December 6th, 2010

You Will Learn to Play Trombone, and You’ll Like It

Angie McCullagh

As a mom, I, of course, want to expose my children to all sorts of social and cultural opportunities. And living in a large city (Seattle) there are lessons and groups for every interest a child or parent might want to embark upon.

Milo and Belle could take part in soccer, basketball, curling, Karate, painting, cooking, trombone playing, French, 4-H, etcetera, etcetera. So, the question becomes, what do you choose? What doors do you attempt to open for your kids?

Some people say to wait and see what activities your children gravitate toward. But how will Milo and Belle know that curling even exists without us guiding them toward it. Besides, if Milo had his druthers, I’m pretty sure he’d prefer to spend all his free time practicing headstands on our living room couch. He needs nudges, is what I’m saying. Sometimes he actually needs to be shoved. Hard.

Milo is exceedingly fearful of trying new things. And he expresses his fear with uncooperativeness, whining, and refusals to attempt an unfamiliar task. More than once, to get to swim lessons on time, my husband had to toss our almost eight-year-old son over his shoulder and lug him out to the waiting car.

None of which is much fun for anyone.

Just this past Saturday we scored free tickets to see a show at the Seattle Children’s Theatre. Thereby introducing our kids to drama. So I asked Milo and Belle to put on decent clothes (in our house this basically means no stained sweatpants or ripped Crocs, both of which Milo was planning to wear), go to the bathroom, and get in the car.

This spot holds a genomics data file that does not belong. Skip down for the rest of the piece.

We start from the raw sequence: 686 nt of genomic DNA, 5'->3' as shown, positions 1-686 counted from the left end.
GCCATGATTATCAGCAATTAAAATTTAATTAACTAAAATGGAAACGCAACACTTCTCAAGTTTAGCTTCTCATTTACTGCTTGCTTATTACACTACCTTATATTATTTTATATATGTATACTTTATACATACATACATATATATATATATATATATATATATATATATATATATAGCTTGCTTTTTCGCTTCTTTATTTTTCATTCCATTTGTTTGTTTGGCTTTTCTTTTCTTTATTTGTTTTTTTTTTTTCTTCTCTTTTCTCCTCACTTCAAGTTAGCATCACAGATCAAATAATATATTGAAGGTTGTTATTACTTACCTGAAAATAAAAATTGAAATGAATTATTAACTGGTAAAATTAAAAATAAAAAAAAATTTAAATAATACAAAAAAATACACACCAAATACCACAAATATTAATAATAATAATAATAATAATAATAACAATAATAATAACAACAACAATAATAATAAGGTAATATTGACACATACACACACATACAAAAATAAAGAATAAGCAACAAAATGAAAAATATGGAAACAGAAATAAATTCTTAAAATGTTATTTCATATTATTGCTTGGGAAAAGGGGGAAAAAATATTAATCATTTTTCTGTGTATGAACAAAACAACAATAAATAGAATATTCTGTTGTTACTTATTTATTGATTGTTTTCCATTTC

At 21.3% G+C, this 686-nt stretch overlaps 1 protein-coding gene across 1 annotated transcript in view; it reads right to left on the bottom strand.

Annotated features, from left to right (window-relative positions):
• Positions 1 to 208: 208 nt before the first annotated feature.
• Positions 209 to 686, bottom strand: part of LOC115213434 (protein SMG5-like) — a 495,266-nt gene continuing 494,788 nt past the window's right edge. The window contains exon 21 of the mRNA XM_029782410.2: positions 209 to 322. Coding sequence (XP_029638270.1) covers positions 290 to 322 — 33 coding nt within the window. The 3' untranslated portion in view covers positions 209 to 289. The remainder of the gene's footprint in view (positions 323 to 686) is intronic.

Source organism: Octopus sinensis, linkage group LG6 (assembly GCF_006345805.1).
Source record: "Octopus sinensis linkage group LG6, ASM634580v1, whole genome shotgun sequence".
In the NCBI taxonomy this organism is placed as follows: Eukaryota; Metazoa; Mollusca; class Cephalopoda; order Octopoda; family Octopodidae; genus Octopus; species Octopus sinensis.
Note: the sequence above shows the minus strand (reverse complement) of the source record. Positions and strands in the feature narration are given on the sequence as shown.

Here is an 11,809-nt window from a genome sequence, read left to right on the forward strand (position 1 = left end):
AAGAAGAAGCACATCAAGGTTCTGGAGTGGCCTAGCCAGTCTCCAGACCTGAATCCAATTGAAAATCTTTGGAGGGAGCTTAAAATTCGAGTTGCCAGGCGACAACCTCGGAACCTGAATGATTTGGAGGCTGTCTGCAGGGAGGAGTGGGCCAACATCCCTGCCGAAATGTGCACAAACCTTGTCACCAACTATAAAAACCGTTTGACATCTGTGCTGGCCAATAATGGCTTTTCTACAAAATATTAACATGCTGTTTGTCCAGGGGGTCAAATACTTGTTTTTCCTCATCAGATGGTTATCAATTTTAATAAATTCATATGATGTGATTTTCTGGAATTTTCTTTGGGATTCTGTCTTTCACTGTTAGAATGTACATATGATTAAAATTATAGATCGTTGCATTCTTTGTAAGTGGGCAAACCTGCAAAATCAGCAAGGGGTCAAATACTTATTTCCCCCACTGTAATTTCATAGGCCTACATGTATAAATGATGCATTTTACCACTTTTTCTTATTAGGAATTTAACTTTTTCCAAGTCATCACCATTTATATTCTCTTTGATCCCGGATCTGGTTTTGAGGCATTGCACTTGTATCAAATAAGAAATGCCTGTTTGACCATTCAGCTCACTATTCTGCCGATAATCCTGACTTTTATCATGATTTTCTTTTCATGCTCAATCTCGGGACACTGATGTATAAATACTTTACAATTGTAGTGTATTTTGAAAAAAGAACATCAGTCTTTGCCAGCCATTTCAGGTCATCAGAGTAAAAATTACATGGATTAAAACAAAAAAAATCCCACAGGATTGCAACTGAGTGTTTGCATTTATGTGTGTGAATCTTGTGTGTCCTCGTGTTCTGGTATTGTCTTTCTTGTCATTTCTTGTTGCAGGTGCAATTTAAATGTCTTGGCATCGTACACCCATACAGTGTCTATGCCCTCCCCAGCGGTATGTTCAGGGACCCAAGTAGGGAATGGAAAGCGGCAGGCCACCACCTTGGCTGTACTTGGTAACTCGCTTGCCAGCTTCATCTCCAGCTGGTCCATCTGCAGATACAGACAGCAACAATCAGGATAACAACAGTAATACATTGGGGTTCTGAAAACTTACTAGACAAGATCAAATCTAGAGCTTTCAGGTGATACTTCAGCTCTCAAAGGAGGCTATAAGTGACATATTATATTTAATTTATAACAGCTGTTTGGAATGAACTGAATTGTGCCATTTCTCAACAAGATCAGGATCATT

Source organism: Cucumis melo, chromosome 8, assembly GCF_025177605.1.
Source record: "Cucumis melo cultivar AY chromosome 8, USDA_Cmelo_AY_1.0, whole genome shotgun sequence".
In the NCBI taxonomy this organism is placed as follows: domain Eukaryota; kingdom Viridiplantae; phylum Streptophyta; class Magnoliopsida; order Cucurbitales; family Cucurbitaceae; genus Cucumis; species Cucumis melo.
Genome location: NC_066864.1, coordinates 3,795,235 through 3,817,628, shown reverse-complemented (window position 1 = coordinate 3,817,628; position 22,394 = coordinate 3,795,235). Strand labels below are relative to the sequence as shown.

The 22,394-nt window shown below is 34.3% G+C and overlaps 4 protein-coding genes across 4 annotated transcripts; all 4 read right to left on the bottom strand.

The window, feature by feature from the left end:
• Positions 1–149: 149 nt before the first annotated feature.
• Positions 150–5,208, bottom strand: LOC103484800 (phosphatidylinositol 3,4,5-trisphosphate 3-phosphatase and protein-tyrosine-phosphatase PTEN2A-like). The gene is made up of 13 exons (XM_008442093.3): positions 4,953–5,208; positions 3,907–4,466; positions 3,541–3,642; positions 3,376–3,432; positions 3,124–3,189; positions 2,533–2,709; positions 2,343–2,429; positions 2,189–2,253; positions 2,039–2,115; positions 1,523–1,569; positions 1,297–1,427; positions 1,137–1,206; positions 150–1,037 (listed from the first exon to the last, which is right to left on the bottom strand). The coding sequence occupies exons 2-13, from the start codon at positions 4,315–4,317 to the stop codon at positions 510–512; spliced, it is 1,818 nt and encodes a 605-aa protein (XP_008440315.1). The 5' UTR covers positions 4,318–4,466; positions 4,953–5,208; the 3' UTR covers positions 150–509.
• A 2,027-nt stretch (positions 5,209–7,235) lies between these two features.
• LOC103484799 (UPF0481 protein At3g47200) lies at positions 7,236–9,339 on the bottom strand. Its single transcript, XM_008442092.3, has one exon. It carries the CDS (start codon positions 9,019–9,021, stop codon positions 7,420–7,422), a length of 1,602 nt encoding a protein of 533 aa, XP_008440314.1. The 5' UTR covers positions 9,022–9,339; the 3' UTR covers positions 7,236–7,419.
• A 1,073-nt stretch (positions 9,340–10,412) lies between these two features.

Talk about drama! You would’ve thought I was demanding that my son wash the dishes, take out the trash, vacuum the rugs, and eat a bowl of brussel sprouts, all while wearing a suit complete with clip-on tie.

That’s how bad he feigned to have it. We finally loaded everyone up and made it to the play on time. But it was not pleasant. And I started asking myself, how badly do I want him to learn piano, join a baseball team, and take ski lessons? He’s acting enthusiastic about these things now, but what’s it going to be like on a day when he just wants to hang off the back of the recliner instead of going somewhere?

And how important are piano, baseball, and skiing for that matter? All the other parents seem to be signing their kids up for such ventures. If I don’t, is Milo destined to spend his life aimlessly contorted across living room furniture?

With a limited budget, time, and patience, I’m having a hard time deciding which extracurricular activities are really worthwhile, and which are just going to muddle our lives with too much detritus.

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This Weeks Tip

We did a review a while ago of dry shampoo. Here’s an alternative when you don’t have time to wash, but want to get rid of the oily-ness. Sprinkle some baking soda on your hair, comb through then quickly fluff your hair with a blow dryer. (note: You can also add a little scented baby powder to keep your hair smelling clean!)